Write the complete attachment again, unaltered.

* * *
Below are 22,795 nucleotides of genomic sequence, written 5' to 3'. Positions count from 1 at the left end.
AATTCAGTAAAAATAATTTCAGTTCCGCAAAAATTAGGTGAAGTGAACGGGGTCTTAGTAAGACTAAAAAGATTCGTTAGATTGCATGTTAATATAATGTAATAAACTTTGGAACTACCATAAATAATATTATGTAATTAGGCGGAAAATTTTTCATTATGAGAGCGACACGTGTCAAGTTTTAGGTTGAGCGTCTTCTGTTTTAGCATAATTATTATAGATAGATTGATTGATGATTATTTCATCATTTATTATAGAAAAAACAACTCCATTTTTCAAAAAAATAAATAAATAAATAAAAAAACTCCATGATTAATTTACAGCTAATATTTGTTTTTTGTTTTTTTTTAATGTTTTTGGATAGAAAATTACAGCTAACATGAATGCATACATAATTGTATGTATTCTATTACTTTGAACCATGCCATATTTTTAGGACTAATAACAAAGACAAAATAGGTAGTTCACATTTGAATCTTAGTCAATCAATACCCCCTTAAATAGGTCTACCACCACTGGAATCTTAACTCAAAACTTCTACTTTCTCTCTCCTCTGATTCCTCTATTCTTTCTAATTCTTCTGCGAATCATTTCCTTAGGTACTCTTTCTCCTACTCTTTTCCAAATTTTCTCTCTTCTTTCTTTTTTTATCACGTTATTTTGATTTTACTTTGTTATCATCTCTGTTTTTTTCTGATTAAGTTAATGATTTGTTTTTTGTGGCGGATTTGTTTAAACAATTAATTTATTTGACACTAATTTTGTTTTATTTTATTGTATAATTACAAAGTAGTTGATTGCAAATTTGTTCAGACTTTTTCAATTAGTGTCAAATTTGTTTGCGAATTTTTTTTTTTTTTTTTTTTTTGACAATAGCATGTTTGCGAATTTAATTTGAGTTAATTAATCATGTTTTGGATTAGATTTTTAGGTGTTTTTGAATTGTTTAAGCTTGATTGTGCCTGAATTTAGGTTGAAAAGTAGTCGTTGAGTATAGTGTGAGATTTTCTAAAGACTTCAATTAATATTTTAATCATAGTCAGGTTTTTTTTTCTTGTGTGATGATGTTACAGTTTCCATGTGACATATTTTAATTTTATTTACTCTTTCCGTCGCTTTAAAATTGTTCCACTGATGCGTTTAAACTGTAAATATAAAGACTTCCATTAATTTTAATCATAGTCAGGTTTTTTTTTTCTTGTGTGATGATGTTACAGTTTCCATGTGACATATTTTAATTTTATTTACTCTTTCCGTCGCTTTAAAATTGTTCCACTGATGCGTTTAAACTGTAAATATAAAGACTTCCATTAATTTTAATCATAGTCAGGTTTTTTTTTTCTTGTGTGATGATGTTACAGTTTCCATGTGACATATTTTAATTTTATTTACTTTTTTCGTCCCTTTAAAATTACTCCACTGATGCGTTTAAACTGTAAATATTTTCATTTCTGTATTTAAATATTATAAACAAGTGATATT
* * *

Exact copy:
Below are 22,795 nucleotides of genomic sequence, written 5' to 3'. Positions count from 1 at the left end.
AATTCAGTAAAAATAATTTCAGTTCCGCAAAAATTAGGTGAAGTGAACGGGGTCTTAGTAAGACTAAAAAGATTCGTTAGATTGCATGTTAATATAATGTAATAAACTTTGGAACTACCATAAATAATATTATGTAATTAGGCGGAAAATTTTTCATTATGAGAGCGACACGTGTCAAGTTTTAGGTTGAGCGTCTTCTGTTTTAGCATAATTATTATAGATAGATTGATTGATGATTATTTCATCATTTATTATAGAAAAAACAACTCCATTTTTCAAAAAAATAAATAAATAAATAAAAAAACTCCATGATTAATTTACAGCTAATATTTGTTTTTTGTTTTTTTTTAATGTTTTTGGATAGAAAATTACAGCTAACATGAATGCATACATAATTGTATGTATTCTATTACTTTGAACCATGCCATATTTTTAGGACTAATAACAAAGACAAAATAGGTAGTTCACATTTGAATCTTAGTCAATCAATACCCCCTTAAATAGGTCTACCACCACTGGAATCTTAACTCAAAACTTCTACTTTCTCTCTCCTCTGATTCCTCTATTCTTTCTAATTCTTCTGCGAATCATTTCCTTAGGTACTCTTTCTCCTACTCTTTTCCAAATTTTCTCTCTTCTTTCTTTTTTTATCACGTTATTTTGATTTTACTTTGTTATCATCTCTGTTTTTTTCTGATTAAGTTAATGATTTGTTTTTTGTGGCGGATTTGTTTAAACAATTAATTTATTTGACACTAATTTTGTTTTATTTTATTGTATAATTACAAAGTAGTTGATTGCAAATTTGTTCAGACTTTTTCAATTAGTGTCAAATTTGTTTGCGAATTTTTTTTTTTTTTTTTTTTTTGACAATAGCATGTTTGCGAATTTAATTTGAGTTAATTAATCATGTTTTGGATTAGATTTTTAGGTGTTTTTGAATTGTTTAAGCTTGATTGTGCCTGAATTTAGGTTGAAAAGTAGTCGTTGAGTATAGTGTGAGATTTTCTAAAGACTTCAATTAATATTTTAATCATAGTCAGGTTTTTTTTTCTTGTGTGATGATGTTACAGTTTCCATGTGACATATTTTAATTTTATTTACTCTTTCCGTCGCTTTAAAATTGTTCCACTGATGCGTTTAAACTGTAAATATAAAGACTTCCATTAATTTTAATCATAGTCAGGTTTTTTTTTTCTTGTGTGATGATGTTACAGTTTCCATGTGACATATTTTAATTTTATTTACTCTTTCCGTCGCTTTAAAATTGTTCCACTGATGCGTTTAAACTGTAAATATAAAGACTTCCATTAATTTTAATCATAGTCAGGTTTTTTTTTTCTTGTGTGATGATGTTACAGTTTCCATGTGACATATTTTAATTTTATTTACTTTTTTCGTCCCTTTAAAATTACTCCACTGATGCGTTTAAACTGTAAATATTTTCATTTCTGTATTTAAATATTATAAACAAGTGATATT